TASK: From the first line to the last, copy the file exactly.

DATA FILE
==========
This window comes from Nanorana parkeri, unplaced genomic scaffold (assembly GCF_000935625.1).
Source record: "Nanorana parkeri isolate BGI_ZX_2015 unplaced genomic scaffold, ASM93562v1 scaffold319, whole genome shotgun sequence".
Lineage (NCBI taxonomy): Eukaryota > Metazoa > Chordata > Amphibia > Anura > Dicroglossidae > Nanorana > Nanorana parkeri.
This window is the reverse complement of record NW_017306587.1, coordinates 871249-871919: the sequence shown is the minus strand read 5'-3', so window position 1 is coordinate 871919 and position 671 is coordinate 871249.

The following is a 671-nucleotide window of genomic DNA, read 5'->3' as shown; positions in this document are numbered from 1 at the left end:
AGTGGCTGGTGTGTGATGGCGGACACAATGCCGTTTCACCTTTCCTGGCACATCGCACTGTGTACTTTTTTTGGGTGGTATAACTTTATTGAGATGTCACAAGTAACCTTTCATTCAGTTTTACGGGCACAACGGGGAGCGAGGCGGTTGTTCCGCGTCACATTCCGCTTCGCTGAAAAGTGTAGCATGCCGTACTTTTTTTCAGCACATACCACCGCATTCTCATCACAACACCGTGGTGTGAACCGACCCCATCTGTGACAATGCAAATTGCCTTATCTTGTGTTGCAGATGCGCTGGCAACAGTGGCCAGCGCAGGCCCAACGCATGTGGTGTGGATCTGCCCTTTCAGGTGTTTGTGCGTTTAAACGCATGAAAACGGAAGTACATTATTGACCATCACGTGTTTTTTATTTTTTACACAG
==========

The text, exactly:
This window comes from Nanorana parkeri, unplaced genomic scaffold (assembly GCF_000935625.1).
Source record: "Nanorana parkeri isolate BGI_ZX_2015 unplaced genomic scaffold, ASM93562v1 scaffold319, whole genome shotgun sequence".
Lineage (NCBI taxonomy): Eukaryota > Metazoa > Chordata > Amphibia > Anura > Dicroglossidae > Nanorana > Nanorana parkeri.
This window is the reverse complement of record NW_017306587.1, coordinates 871249-871919: the sequence shown is the minus strand read 5'-3', so window position 1 is coordinate 871919 and position 671 is coordinate 871249.

The following is a 671-nucleotide window of genomic DNA, read 5'->3' as shown; positions in this document are numbered from 1 at the left end:
AGTGGCTGGTGTGTGATGGCGGACACAATGCCGTTTCACCTTTCCTGGCACATCGCACTGTGTACTTTTTTTGGGTGGTATAACTTTATTGAGATGTCACAAGTAACCTTTCATTCAGTTTTACGGGCACAACGGGGAGCGAGGCGGTTGTTCCGCGTCACATTCCGCTTCGCTGAAAAGTGTAGCATGCCGTACTTTTTTTCAGCACATACCACCGCATTCTCATCACAACACCGTGGTGTGAACCGACCCCATCTGTGACAATGCAAATTGCCTTATCTTGTGTTGCAGATGCGCTGGCAACAGTGGCCAGCGCAGGCCCAACGCATGTGGTGTGGATCTGCCCTTTCAGGTGTTTGTGCGTTTAAACGCATGAAAACGGAAGTACATTATTGACCATCACGTGTTTTTTATTTTTTACACAG